Tag Archives: commute

Driving 101

I think I drive better than everyone else on the road. There, I said it. At least I’m honest. I take after my father. I have the worst road rage if you get in my way. Whether it’s a short distance to the grocery store or a dreaded hour plus commute to Seattle, I take note of every other driver’s horrible habits. I’m going to lay ’em all out. It’ll make me feel better. Reader beware…

Let’s start with the blinker. It’s the little stick attached to the steering wheel. The steering wheel is – just kidding. I’m not that crazed. But it’s clear to me that most drivers do not know what or where their blinker is. I feel psychic – like I can sense when someone is about to come into my lane, turn in front of me or swerve completely out of left field to their exit across my pathway – all without a blinker to signify that they are about to do such a thing. I swear if I had telekinetic powers, I would break that blinker off and shove it up the next idiot driver’s dark abyss that didn’t use it.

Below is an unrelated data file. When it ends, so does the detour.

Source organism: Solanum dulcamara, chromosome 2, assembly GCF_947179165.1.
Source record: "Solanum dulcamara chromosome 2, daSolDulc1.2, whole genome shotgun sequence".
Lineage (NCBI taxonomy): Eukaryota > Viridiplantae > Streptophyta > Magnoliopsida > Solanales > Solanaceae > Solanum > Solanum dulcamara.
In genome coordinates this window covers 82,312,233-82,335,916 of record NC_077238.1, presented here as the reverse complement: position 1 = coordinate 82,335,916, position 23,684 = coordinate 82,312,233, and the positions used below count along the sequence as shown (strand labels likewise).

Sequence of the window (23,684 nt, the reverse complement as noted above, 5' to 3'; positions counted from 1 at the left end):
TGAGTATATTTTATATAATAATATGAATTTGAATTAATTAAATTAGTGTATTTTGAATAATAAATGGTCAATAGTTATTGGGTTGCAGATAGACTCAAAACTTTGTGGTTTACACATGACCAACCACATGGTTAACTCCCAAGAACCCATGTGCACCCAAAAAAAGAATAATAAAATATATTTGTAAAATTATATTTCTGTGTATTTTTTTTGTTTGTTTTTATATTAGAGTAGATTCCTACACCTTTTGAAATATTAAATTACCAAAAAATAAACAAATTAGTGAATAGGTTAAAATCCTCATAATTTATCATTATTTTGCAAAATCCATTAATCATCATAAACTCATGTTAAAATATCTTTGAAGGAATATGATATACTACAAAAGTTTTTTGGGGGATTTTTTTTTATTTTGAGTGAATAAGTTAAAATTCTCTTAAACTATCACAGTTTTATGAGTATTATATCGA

Goldie Locks of speed. You know the kind. They speed up, they slow down, they speed up, and they don’t even use their brakes. Don’t worry, I’ll get to the “ride-the-shit-out-of-your-brakes” offender in just a bit. This just happened to me today (it happens to me everyday but today was obnoxiously worse.) I set my cruise control at any chance I get. I wish more drivers would. It would help keep traffic flowing. Frankly, I expect we’d all get to our destinations faster. But no, we have Goldie Lock on the road. So, this morning I merge onto the freeway (using my blinker mind you) and I find a nice rhythm into the flow of traffic and set my speed. I typically pick the second from the carpool lane. Oh, and once I pick a lane – I stay there unless there is just cause to pass someone. Listening to my favorite tunes, focusing on the commute ahead. Then along comes that bitch, Goldie Locks, screwing up my rhythm AND the flow of traffic. There goes my cruise control. Now we’re all over the speedometer map. Not to mention, guzzling up my gas.  And wouldn’t you know it, as soon as I get the nerve to pass her, she speeds up like a rocket ship heading to outer space. One thing my dad has tried to teach me is to not to allow other drivers to control my driving. I have failed at this lesson miserably. Especially thanks to Goldie Locks.